Drug hope for victims of cancer.
A new treatment combination could help thousands of younger women with breast cancer live longer, research suggests.
Adding ribociclib, a targeted drug which disrupts cancer cells, to standard hormone therapy was found to boost survival among pre-menopausal patients with an advanced form of the disease.
The risk of death was cut by almost a third, compared to those treated with hormone therapy alone, according to the study presented at the American Society of Clinical Oncology (ASCO) annual meeting in Chicago.
Responding to the findings, Baroness Delyth Morgan, chief executive at Breast Cancer Care and Breast Cancer Now, said: "This is indescribably good news for patients and their families."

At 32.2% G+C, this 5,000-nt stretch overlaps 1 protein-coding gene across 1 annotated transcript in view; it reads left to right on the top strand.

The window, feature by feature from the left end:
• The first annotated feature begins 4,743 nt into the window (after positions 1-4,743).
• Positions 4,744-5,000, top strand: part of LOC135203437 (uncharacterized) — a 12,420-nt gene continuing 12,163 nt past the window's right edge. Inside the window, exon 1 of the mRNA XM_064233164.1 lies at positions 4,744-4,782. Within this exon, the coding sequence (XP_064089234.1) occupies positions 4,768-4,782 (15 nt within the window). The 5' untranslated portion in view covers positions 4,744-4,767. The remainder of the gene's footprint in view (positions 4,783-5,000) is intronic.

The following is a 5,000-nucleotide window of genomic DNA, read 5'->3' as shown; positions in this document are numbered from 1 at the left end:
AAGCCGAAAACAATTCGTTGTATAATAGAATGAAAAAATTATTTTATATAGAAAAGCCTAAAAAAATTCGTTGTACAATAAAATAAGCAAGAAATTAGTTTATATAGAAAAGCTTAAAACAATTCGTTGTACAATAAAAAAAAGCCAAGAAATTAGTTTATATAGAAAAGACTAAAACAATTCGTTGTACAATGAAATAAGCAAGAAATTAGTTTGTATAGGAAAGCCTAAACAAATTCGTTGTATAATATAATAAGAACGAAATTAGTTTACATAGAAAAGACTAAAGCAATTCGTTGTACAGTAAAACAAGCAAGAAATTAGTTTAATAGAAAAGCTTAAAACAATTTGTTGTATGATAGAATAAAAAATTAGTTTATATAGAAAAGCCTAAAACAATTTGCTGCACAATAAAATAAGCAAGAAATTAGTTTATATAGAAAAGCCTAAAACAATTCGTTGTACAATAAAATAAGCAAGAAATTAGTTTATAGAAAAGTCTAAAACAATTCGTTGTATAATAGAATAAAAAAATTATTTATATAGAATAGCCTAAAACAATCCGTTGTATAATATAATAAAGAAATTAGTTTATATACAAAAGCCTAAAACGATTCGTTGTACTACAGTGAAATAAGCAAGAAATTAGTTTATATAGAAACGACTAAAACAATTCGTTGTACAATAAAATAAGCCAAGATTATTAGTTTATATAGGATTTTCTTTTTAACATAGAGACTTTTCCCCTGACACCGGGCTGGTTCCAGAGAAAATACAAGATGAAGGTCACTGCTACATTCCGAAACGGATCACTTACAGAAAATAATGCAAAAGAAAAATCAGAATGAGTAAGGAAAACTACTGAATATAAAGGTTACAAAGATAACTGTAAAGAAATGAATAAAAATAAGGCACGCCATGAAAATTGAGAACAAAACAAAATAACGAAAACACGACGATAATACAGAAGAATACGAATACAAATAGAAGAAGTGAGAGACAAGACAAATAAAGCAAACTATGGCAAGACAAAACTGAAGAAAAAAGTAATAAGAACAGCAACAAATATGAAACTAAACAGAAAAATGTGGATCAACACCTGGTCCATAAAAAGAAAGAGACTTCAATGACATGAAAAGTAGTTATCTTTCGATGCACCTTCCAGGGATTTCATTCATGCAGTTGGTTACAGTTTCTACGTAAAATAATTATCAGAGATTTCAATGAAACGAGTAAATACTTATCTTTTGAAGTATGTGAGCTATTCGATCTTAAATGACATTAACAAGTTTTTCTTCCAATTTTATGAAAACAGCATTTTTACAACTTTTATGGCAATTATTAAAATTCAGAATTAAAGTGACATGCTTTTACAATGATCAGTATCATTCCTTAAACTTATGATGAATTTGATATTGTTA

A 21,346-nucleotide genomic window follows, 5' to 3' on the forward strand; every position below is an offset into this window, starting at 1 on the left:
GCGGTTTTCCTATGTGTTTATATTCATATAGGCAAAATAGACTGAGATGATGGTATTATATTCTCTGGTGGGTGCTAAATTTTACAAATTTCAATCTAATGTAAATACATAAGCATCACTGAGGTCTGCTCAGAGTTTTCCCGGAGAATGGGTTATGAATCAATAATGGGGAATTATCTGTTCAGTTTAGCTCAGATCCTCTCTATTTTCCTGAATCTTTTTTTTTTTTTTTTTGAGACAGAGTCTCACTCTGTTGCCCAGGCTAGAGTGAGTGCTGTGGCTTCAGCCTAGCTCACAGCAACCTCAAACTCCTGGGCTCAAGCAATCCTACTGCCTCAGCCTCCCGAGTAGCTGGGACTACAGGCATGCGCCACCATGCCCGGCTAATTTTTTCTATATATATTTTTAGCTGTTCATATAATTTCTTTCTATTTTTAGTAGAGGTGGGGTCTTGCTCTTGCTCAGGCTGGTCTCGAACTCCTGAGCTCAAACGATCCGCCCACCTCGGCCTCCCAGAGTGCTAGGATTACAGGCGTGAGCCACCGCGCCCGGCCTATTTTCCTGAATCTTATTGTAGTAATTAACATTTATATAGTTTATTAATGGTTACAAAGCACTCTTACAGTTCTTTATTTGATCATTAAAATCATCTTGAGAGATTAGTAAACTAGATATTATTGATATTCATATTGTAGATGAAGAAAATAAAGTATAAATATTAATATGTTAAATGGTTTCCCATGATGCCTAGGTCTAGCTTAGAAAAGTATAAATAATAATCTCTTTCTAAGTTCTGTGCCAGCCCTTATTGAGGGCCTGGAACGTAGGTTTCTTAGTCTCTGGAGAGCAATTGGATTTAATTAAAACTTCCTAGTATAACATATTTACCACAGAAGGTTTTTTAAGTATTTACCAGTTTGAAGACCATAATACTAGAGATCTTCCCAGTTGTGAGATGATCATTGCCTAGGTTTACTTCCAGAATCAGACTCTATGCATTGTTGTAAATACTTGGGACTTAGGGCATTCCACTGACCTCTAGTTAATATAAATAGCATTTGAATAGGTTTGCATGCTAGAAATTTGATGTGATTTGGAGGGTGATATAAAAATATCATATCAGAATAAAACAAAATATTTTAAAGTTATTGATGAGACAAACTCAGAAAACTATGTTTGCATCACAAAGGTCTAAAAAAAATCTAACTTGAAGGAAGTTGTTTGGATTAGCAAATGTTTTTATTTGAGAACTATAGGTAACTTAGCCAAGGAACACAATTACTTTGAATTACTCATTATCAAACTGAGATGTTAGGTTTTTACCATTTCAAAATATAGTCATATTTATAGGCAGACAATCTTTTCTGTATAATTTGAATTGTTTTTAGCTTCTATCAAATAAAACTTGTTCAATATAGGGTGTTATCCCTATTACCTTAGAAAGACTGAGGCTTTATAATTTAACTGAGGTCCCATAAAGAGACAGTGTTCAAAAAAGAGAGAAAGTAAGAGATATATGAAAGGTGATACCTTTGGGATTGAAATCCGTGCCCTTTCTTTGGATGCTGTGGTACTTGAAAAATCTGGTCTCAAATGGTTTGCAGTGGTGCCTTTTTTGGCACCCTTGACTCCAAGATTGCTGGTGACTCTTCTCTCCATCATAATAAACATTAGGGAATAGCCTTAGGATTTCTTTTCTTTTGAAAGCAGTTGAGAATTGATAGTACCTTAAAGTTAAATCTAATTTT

The research, led by Dr Sara Hurvitz, from the University of California in Los Angeles, followed 672 pre-menopausal women under the age of 59, who had advanced hormone receptor positive, HER2 negative breast cancer.
The patients were assigned either ribociclib, a drug which targets and interferes with processes in the cells which cause cancer to grow, or a placebo. All the women also received hormone therapy.
After 42 months, 70 per cent of those treated with the combination therapy were still alive, compared to 46 per cent of those who only received hormone therapy.
"This is the first study to show improved survival for any targeted therapy when used with endocrine therapy as a first-line treatment for advanced breast cancer," lead author Dr Hurvitz said. "The use of ribociclib as a frontline therapy significantly prolonged overall survival."
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|Publication:||Express and Star (Wolverhampton, England)|
|Date:||Jun 3, 2019|
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